Nothing tastes as good as a celebratory meal, and oh do I have reason to be celebrating today. After barely 3 years out of university, Chris (aka my other half) has been promoted to a senior software developer! He’s of course stoked, and don’t tell him I said this because he’s already had so many congratulations that he’s running the risk of getting a big head, but I’m also completely thrilled – for him, and for this excellent excuse to splash out on dinner at Poly.
I didn’t realise how much I had gotten used to the DINK (that’s Dual-Income-No-Kids) life until I quit work to go back to study at the beginning of the year. All of a sudden, I no longer had the funds to go out for a meal at my favourite wine bar whenever I felt like it, and I have to constantly ask myself if I really need a 3rd bubble tea this week. To be sure, there are plenty of delicious and affordable eats floating around Sydney, but I do find myself getting sick of the same-same routine of casual Asian/Middle-Eastern meals after a while, and crave something a little more refined.
I’m not much of a birthday person. I know plenty of people who use birthdays as an excuse to have a month-long celebration but frankly? I just don’t have that much energy. For me, what birthdays really amount to is a chance to have a good meal, where you splurge a bit on something you normally wouldn’t have. This year however, things are a little different. Not only am I in a brand-new city, instead of one full of restaurants I’ve been lusting over for years, I’m also on a significantly tighter budget on account of living away from home. But after much research and changing of minds, I eventually settled on Restaurant Hubert to celebrate turning 25 (ugh).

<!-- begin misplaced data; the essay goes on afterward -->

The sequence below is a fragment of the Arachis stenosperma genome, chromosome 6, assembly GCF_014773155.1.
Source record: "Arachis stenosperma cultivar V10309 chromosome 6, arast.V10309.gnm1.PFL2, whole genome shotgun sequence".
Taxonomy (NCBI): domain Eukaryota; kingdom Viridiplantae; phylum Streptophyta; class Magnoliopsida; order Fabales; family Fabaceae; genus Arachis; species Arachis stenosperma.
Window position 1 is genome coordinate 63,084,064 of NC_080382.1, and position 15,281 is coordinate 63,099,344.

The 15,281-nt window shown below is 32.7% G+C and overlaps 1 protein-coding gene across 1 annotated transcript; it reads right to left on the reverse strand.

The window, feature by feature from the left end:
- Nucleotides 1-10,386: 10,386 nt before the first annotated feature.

My love for Miznon needs no introduction. Ever since my very first visit, I have been absolutely smitten with this powerhouse of Israeli street food – a love that’s only grown with (many) subsequent visits. I just can’t get enough of their pillowy pitas, packed full of scrumptious ingredients, and their amazing take on fresh produce – whole head of roasted cauliflower anyone? And let’s not even let me near the self-serve station of tahini, pickles, and pita. So it goes without saying that I was absolutely delighted when Miznon released a brand-new dinner menu, taking their ingredients out of the pita pockets (though you can still get one if you want to!), and plating them up to share.
Rarely has a restaurant impressed me on the first visit the way Tipo00 did. Their meticulously hand-crafted pasta dishes were melt-in-the-mouth scrumptious, and each subsequent visit has been similarly astounding, and well worth the ridiculous wait times. So when the geniuses behind Tipo opened Osteria Ilaria a couple years later, all of Melbourne were waiting with bated breath to see if it lived up to its reputation. As it turns out, we needn’t have worried. Following Tipo’s example, Osteria Ilaria soon snapped up another Best New Restaurant of the Year Award, with accolades coming out of its ears, and queues extending down the street. But unlike Tipo, Osteria Ilaria is not a quaint little pasta bar. Hot on the tail of the current trend, Osteria Ilaria is an unabashedly European wine bar, with an ambitious wine list, and a succinct list of sharing plates that are regularly updated to reflect the freshest seasonal ingredients.
One of the best sushi experiences I’ve ever had was at a 100 yen sushi train in Japan, down the road from the hotel we stayed at in the Shibuya. It wasn’t so much that the sushi was wildly inventive or unique – in fact it was far from it, as what each pair of nigiri amounted to was a slice of fish, draped over a nugget of rice with a daub of wasabi. What made the meal memorable was the amount of care the chefs so clearly placed into each morsel, and the absolute freshness of the seafood. As I sat in the small, cramped, and utilitarian space under an old apartment block, I was simply astounded by the quality of the food on offer. And just in case you were wondering, I managed to put away 24 pieces of nigiri in less than 20 minutes.